Cloud is the carrier of precipitation and an important atmospheric factor that influence both the long-term climate change and short-term weather dynamics of the earth (Molinari and Dudek, 1992; Rossow and Schiffer, 1999; Hamilton, 2006). It substantially affects Earth’s energy budget by reflecting solar radiation back to space and by restricting emission of thermal radiation to space (Ramanathan et al. 1989), and is important regulator of the climate and earth-atmosphere system (Sassen et al., 2008). The profiles and types of clouds are also crucial parameters of global climate models (GCM) and numerical weather predictions (NWP). They are considered to be the largest uncertainty in the analysis and prediction of climate change, owning to the difference between climate models and observational datasets over the area where clouds occur (Dufresne and Bony, 2008). Cloud features such as cloud fractions and precipitation capabilities have significant different of impact on the earth system and are related to various natural disasters. The lack of complete knowledge concerning the complex interactions among clouds, circulation, and climate hinders our ability to simulate the Earth’s climate correctly (Daloz et al., 2018). Furthermore, in the condition of climate change, many cloud-related procedures and changes occur in scales that is smaller than the climate model grids. It is impossible to include these sub-scale processes and their response to increasing temperature in current climate change simulations. As a conclusion, a comprehensive investigation of cloud distribution and classification in high resolution is essential for the research and analysis of the entire Earth system. Regarding the importance of cloud fraction in the performance of climate models and lack of cloud fraction estimation of hyperspectral IR sounders, a deep neural network model is created to retrieve the cloud fraction within the field of view (FOV) of Cross-track Infrared Sounder (CrIS). To reduce the model input factors without losing spectral information thus increase the retrieval efficiency, principal component transformation is performed on the original CrIS spectrum and sensitivity tests are conducted to determine the best performing combination of PCs as model predictors. During the training procedure, the best-performed iteration and epoch numbers are also tested to avoid over fitting. In general, the cloud fraction retrieved from the proposed DNN model are consistent with truth values calculated from the VIIRS cloud mask product, resulting in a low Mean Square Error (MSE) of 0.021 and a high Pearson correlation coefficient (R) of 0.924. Regarding the challenge of low spatiotemporal resolutions of microwave (MV) precipitation products and the relative low accuracy of infrared (IR) products, this study combines the information and takes advantages from both MW and IR data. A deep-learning-based rainy cloud detection and classification framework is developed using ABI spectrum as input predictors and IMERG precipitation estimates as learning target. With the high spatial-temporal resolution of ABI images, the proposed system will be of high performance in real-time regional and local precipitation monitoring. And to include full coverage of precipitation characteristics of the study area, IMERG is used as truth instead of discretely distributed ground observations. The assessment parameters indicate that the proposed models produce relatively accurate results with a critical success index (CSI) of 0.71 and a probability of detection (POD) of 0.86 for rainy cloud detection, and CSI of 0.58 and a POD of 0.72 for convective clouds delineation. Regarding the relatively low efficiencies of traditional algorithms in processing large remote sensing data, the study utilizes deep learning method to classify rainy cloud types and estimate cloud fractions. With the flourish of Artificial intelligence (AI) and big data techniques, AI methods such as machine and deep learning have been broadly adopted to investigate geospatial and climatological phenomena, as well as predict natural disasters, which triggers a new concept, GeoAI. Although traditional machine learning methods have shown their capability and potential in precipitation detection and monitoring, deep learning (DL) approaches are more accurate in processing big data with large volume and various features (LeCun et al., 2015), such as remote sensing images which contain an abundance of spatial, temporal and spectral information. The study proposes deep-learning based cloud classification and fraction retrieval framework using GEO and LEO satellite data, satellite precipitation product and cloud mask product to detect and classify the rainy clouds of Advanced Baseline Imager (ABI) into stratiform and convective, and estimate the cloud fractions in the field of views (FOVs) of hyperspectral sounder. This research is innovative for the following reasons: 1) cloud fractions of hyper-spectral sounders have rarely been addressed but are important for most climate and weather forecast models, this study retrieve the real cloud fraction in each field of view (FOV) of hyper-spectral sounder; 2) most passive microwave (PMW) based satellite precipitation products are at low spatiotemporal resolutions and ground precipitation measurements are sparsely distributed, the study creates a high-resolution rainy cloud type product by combining PMW and geostationary satellite data, to support the precipitation disaster management; 3). After the models are successfully trained, the retrieval and detection results can be produced in high efficiency, which avoids the complex calculation in traditional algorithms; 4). The mature and advanced AI method in the computer science field is utilized to explore new application from the observations from the JPSS and GOES satellites.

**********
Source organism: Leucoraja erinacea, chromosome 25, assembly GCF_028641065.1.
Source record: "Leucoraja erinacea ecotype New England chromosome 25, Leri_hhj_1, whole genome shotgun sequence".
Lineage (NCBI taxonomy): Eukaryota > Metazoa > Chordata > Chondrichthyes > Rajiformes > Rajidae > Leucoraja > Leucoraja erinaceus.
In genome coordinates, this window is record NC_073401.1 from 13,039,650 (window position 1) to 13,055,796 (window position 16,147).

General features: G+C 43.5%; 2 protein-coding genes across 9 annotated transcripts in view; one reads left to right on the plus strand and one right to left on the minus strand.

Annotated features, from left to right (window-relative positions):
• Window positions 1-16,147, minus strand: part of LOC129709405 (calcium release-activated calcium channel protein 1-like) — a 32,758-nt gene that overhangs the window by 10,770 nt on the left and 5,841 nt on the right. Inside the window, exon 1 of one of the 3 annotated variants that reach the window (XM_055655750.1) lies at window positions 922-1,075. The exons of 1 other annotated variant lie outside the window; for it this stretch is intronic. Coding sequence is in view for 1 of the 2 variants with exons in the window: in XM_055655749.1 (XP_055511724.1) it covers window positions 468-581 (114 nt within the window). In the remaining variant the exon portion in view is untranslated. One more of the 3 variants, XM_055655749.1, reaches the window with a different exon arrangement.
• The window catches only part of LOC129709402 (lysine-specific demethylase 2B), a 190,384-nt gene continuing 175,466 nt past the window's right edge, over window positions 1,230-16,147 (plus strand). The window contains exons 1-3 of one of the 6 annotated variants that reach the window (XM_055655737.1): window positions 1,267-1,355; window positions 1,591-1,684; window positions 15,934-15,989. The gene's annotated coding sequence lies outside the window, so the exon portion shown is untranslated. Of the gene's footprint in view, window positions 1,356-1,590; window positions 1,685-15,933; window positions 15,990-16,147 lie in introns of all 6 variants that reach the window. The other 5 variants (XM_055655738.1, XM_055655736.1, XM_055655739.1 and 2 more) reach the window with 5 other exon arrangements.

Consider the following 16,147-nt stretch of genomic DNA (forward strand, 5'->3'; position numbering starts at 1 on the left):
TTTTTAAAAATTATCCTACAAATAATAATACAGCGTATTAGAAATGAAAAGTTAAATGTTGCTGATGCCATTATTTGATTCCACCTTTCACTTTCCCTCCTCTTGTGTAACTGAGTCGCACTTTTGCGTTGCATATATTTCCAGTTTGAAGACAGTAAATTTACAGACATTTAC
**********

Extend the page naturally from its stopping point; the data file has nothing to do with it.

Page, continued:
Geography, Cloud fraction, Deep neural network, GOES-16 ABI, Infrared sounder, Principal component analysis, Rainy cloud